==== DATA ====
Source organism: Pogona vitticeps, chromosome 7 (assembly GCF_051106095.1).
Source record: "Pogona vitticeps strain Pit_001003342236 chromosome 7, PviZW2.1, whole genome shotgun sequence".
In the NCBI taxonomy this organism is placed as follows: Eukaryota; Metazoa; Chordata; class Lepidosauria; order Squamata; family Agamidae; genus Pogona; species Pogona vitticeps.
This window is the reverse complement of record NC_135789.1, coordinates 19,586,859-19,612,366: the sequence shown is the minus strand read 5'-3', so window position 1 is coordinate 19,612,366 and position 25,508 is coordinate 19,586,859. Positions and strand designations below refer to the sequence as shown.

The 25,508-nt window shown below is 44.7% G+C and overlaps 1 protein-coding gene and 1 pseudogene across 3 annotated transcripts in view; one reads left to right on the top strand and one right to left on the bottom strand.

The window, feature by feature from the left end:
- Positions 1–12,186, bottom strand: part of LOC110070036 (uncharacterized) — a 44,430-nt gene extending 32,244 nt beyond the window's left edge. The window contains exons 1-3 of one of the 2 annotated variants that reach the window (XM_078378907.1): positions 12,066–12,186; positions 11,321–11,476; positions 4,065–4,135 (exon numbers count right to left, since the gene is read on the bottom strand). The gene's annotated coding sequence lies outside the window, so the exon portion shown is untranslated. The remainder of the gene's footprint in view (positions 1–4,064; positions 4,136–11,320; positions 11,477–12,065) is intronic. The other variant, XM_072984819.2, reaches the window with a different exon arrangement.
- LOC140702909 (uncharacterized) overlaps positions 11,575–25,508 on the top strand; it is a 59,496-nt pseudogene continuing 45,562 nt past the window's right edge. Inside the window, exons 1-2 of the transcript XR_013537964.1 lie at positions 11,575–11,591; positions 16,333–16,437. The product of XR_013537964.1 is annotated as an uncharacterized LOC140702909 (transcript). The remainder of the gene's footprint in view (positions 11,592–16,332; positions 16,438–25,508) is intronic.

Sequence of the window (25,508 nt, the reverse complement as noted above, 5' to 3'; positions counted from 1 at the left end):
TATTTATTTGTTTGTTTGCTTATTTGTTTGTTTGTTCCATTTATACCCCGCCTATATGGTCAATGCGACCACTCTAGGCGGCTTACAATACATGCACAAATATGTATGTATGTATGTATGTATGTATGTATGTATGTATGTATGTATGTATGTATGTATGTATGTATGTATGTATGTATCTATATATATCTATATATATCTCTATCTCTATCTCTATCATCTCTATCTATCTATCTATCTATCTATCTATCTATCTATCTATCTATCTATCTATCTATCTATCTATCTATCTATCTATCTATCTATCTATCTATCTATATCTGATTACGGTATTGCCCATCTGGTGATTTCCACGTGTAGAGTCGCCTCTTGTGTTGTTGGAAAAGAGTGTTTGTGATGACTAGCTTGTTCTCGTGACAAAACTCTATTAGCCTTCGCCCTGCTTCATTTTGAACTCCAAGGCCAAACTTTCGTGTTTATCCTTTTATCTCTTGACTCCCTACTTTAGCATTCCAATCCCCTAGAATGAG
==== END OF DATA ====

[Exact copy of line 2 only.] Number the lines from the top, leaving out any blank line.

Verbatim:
Source record: "Pogona vitticeps strain Pit_001003342236 chromosome 7, PviZW2.1, whole genome shotgun sequence".